I’ve been so busy covering the Wisconsin Showdown and the ongoing Grievance Convergences across the country that I’ve neglected a story that should be causing ulcers among the Beltway Democrat leadership.
Many of you have probably seen this Willamette Week-obtained picture of disturbed Democrat Rep. David Wu of Oregon — whose staff has been abandoning the U.S.S. Crazy in droves:
Documents obtained by WW—emails and photographs sent from Wu’s federally issued BlackBerry in the early-morning hours of Saturday, Oct. 30, 2010—reveal a bizarre portrait of Wu in the days right before the Nov. 2 general election.
Wu’s increasingly odd behavior and communication typified by this set of emails so troubled staff that sources say the employees deliberately hid him from public view during the last three days of Wu’s campaign even as his Republican opponent furiously fought for votes across Oregon’s 1st Congressional District.
That district, a largely Democratic stronghold that encompasses some of Oregon’s biggest economic engines like Nike and Intel, begins on the west side of Portland and stretches through Washington County to Astoria on the north coast.
Wu, a 55-year-old former lawyer and graduate of Stanford University and Yale Law School, has served in Congress since 1999.
No single event appears to have prompted staff to conduct the two interventions. Instead, a snowballing series of events in the days before Wu handily defeated GOP challenger Rob Cornilles 55 percent to 42 percent combined to cause staffers to worry about the congressman’s judgment and the possible root cause of his problem, say close observers on Capitol Hill and in Portland.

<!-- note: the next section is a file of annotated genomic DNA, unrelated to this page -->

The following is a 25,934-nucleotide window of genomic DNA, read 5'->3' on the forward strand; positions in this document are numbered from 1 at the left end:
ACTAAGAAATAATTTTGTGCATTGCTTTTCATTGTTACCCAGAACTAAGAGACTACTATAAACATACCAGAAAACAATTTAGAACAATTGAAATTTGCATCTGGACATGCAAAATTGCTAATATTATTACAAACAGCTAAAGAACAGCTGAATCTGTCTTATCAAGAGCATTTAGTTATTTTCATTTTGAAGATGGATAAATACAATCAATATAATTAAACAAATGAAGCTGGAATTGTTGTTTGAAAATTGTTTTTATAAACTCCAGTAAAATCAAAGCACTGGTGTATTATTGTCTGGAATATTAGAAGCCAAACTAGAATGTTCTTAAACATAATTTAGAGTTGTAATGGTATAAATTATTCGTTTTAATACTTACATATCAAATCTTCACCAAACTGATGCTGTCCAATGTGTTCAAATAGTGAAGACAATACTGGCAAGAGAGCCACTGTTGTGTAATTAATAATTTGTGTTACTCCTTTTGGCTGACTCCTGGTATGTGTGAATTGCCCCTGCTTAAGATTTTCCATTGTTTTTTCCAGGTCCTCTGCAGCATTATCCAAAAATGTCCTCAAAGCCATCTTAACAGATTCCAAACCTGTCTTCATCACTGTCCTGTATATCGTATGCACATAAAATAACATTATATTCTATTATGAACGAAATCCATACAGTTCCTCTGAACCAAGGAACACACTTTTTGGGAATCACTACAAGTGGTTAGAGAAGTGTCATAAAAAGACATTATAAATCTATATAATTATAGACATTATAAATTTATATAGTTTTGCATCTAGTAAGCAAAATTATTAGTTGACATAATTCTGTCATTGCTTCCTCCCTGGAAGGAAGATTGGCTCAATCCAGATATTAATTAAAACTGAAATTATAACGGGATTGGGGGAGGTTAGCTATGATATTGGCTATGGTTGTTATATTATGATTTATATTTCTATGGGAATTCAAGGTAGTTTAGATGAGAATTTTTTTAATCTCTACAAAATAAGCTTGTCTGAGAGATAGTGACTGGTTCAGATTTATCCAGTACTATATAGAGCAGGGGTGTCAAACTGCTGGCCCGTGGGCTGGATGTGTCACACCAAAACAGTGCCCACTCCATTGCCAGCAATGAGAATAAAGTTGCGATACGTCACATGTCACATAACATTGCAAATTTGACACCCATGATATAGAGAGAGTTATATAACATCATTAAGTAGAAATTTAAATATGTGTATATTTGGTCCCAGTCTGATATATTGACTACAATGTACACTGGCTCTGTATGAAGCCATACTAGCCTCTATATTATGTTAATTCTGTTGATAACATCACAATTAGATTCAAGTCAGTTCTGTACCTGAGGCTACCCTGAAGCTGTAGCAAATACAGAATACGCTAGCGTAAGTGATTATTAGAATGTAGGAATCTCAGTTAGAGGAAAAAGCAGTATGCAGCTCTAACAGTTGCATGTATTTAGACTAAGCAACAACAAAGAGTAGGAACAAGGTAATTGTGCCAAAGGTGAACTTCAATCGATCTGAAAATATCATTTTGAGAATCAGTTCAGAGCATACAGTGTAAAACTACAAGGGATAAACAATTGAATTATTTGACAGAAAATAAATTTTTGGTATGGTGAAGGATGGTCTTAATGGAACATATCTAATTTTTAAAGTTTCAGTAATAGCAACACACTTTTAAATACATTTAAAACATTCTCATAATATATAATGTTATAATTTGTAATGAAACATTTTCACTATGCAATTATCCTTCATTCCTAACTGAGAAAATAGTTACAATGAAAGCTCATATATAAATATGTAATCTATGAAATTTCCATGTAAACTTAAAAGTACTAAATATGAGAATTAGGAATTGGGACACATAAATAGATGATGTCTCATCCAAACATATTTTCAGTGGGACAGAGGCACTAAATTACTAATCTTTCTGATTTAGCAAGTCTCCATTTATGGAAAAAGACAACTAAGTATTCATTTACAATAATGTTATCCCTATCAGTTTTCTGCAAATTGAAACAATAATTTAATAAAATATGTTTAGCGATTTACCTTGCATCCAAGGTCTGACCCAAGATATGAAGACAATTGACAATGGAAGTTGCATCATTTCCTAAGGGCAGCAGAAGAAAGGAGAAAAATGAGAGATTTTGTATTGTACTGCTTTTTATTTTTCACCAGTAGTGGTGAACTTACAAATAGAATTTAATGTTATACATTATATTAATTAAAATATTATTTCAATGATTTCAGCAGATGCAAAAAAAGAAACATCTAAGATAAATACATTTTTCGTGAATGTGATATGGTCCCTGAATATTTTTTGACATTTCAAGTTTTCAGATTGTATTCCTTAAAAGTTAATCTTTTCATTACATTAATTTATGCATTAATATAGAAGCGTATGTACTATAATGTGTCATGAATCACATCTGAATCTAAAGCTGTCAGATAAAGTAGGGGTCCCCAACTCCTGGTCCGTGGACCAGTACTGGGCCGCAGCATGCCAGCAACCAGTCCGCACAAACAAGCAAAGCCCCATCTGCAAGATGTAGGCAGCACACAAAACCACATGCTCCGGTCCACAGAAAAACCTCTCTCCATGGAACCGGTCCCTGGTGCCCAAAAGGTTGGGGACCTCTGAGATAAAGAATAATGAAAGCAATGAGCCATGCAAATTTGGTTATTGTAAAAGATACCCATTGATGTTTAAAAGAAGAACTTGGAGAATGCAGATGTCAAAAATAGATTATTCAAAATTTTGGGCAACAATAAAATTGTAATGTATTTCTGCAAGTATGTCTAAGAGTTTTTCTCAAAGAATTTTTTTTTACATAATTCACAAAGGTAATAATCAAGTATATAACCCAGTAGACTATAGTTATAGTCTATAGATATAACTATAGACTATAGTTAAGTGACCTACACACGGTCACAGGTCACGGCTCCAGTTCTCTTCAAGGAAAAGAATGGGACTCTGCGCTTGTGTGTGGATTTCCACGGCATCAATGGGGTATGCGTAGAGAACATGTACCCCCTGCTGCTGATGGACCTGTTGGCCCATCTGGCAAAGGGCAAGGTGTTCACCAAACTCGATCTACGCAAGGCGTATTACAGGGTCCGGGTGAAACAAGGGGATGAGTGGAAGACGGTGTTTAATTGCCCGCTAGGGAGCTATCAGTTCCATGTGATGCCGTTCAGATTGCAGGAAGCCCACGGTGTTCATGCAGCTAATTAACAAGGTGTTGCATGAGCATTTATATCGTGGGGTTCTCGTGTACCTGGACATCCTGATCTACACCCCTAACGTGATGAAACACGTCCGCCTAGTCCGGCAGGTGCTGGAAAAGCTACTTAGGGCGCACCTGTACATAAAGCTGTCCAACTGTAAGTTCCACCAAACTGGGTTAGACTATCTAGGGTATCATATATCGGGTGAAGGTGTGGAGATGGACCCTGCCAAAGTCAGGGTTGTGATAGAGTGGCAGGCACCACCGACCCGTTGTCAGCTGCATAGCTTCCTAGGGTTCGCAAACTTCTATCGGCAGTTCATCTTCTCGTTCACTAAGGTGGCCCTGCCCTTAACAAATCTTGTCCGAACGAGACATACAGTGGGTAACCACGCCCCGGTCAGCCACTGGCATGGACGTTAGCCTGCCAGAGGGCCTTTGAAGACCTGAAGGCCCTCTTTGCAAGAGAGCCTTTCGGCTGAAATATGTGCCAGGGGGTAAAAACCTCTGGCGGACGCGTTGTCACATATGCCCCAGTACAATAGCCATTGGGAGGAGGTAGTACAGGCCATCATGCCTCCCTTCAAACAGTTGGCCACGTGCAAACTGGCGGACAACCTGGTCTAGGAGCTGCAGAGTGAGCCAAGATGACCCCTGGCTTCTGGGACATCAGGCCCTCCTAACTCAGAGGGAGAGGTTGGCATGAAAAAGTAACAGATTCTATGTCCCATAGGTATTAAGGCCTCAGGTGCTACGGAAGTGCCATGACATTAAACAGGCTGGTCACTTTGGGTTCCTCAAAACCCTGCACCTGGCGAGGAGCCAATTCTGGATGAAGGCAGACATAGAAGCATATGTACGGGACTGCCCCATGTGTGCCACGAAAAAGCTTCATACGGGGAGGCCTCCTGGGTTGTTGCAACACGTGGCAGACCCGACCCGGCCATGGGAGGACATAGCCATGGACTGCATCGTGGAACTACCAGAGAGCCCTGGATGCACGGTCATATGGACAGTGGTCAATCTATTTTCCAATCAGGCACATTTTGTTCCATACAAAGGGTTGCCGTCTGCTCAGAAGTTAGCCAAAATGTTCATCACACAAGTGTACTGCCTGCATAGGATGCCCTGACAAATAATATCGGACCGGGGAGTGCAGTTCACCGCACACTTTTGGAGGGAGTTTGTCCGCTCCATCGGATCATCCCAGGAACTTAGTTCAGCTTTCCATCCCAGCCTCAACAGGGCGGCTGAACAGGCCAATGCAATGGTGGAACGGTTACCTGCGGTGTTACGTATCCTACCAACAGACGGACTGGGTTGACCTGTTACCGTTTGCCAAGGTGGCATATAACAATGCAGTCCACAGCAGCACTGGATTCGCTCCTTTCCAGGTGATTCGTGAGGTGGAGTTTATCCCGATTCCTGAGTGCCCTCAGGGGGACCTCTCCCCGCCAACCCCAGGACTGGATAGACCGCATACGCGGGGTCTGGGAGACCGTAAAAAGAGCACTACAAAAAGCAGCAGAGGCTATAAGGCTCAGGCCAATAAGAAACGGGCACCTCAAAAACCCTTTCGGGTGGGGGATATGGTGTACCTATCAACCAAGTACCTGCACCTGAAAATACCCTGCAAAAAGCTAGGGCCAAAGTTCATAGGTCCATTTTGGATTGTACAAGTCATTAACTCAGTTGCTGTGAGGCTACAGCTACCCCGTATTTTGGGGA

Wu’s behavior has caused Capitol Hill concern dating back to 2003. But none of the swamp-draining Democrat leaders bothered to do anything about it. And Wu has gone on a national media tour asserting he can continue to hold office.
Now, Wu’s hometown paper in Eugene has called for his resignation:
Wu claims he has been under a lot of stress lately because of the breakup of his marriage, the death of his father and the rigors of a tough campaign. That adds up to a heavy load, and there should be no shame in seeking help. Wu has had little to say since The Oregonian’s reports were published last weekend, but claimed in a prepared statement that he had sought “professional medical care.”
That’s good — though the judgment of some around him seems to be that Wu needs different or more intensive care than he has been getting.
It’s easy to understand why Wu and his staff wanted to keep questions about his condition quiet until after the election. Any suggestion of psychiatric problems at the peak of a campaign would have been political suicide. Yet at the same time, the congressman’s silence, and that of his staff members, led voters to make their decision without knowing important facts about the leading candidate.
Wu should have been forthcoming about his medical treatment when it began. Candor might have been costly, but there might also have been rewards — including understanding and sympathy. Successful treatment could also have had visible results, providing reassurance to staff members and voters alike.
Whatever the price of candor, the price of its absence is higher. Wu can recover his health, but public trust is lost forever. He should step down.
And an Oregonian columnist points fingers at Wu’s enablers:
In propping Wu up for so long, in staying quiet about what might lie behind his strange behavior, staff and the party power structure did a disservice to both the congressman and his constituents. Wu should explain his behavior. The people who shielded him for all these years as the pressure mounted should explain theirs, too.
Most ethical congressional leadership ever, eh, Weaker Pelosi?
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